Using a new computational approach developed to analyze large genetic datasets from rare disease cohorts, researchers at the Icahn School of Medicine at Mount Sinai and colleagues including the University of Bristol, have discovered previously unknown genetic causes of three rare conditions: primary lymphedema (characterized by tissue swelling), thoracic aortic aneurysm disease, and congenital deafness.
The work was done in collaboration with colleagues at KU Leuven, Belgium; the University of Tokyo; the University of Maryland; Imperial College London, and others from around the world.
An enhanced understanding of the functions of the genes involved in these and other disorders could pave the way for the development of treatments. The findings are published today [16 March] in the online issue of Nature Medicine.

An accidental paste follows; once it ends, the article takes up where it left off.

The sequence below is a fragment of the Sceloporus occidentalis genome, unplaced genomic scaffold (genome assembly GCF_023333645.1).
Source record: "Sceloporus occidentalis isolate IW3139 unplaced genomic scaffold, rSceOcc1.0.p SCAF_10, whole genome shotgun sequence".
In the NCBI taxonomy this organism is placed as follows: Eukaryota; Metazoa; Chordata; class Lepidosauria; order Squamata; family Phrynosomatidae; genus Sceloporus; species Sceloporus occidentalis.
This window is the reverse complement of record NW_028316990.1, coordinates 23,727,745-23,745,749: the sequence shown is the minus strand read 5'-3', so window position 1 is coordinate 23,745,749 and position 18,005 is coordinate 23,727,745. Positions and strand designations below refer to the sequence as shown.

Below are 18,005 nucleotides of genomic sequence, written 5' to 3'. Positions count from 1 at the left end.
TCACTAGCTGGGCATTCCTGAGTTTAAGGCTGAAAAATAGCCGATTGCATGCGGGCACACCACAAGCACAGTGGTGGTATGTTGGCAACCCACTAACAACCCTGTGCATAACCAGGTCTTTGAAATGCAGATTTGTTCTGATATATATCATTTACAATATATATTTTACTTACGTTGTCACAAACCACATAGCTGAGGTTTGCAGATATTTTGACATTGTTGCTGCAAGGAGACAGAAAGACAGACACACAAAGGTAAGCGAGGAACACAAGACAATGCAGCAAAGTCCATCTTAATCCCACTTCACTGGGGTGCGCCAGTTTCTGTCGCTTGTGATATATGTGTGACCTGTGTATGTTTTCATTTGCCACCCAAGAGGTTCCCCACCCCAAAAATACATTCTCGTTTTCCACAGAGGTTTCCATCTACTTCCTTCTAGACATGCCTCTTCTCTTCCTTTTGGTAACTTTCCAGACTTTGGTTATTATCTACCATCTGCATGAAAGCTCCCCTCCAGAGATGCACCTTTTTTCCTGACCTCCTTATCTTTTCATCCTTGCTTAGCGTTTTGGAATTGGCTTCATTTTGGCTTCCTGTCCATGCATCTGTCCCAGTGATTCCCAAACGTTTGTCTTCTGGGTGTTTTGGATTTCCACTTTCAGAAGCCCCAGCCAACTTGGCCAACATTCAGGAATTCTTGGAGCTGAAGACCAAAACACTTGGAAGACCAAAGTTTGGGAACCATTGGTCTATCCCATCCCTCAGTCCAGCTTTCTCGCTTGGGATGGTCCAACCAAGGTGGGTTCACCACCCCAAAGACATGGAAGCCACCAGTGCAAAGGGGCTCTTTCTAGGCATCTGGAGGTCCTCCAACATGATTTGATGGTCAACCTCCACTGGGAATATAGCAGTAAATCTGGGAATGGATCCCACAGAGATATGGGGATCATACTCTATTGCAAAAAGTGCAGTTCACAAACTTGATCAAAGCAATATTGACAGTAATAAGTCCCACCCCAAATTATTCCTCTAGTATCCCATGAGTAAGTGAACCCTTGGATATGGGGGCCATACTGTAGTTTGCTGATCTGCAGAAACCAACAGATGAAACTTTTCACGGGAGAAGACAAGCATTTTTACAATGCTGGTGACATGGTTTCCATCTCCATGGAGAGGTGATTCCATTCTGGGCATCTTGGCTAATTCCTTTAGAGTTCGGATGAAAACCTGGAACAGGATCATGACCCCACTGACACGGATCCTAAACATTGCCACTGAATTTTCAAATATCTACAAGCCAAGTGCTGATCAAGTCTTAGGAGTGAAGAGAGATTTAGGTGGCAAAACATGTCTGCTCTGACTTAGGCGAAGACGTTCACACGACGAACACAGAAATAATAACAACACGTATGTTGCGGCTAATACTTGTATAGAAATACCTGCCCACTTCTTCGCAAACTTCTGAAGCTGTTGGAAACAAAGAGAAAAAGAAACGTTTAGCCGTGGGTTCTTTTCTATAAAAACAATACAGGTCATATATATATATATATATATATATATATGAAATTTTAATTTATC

Rare diseases affect approximately 1 in 20 people, but only a minority of patients receive a genetic diagnosis. Fewer than half of the 10,000 recorded rare diseases have a known genetic cause. Genome sequencing of large cohorts of rare disease patients provides a route toward discovering the genetic causes that remain unknown. However, large genetic datasets are challenging to work with, slowing down research significantly, said the investigators.
The investigators studied a collection of 269 rare disease classes using data from 77,539 participants in the 100,000 Genomes Project, one of the largest datasets of phenotyped and whole-genome-sequenced rare disease patients. The researchers identified 260 associations between genes and rare disease classes, including 19 associations previously absent from the literature. Through an international academic collaboration, the authors validated the three most plausible novel associations by identifying additional cases in other countries and through experimental and bioinformatic approaches.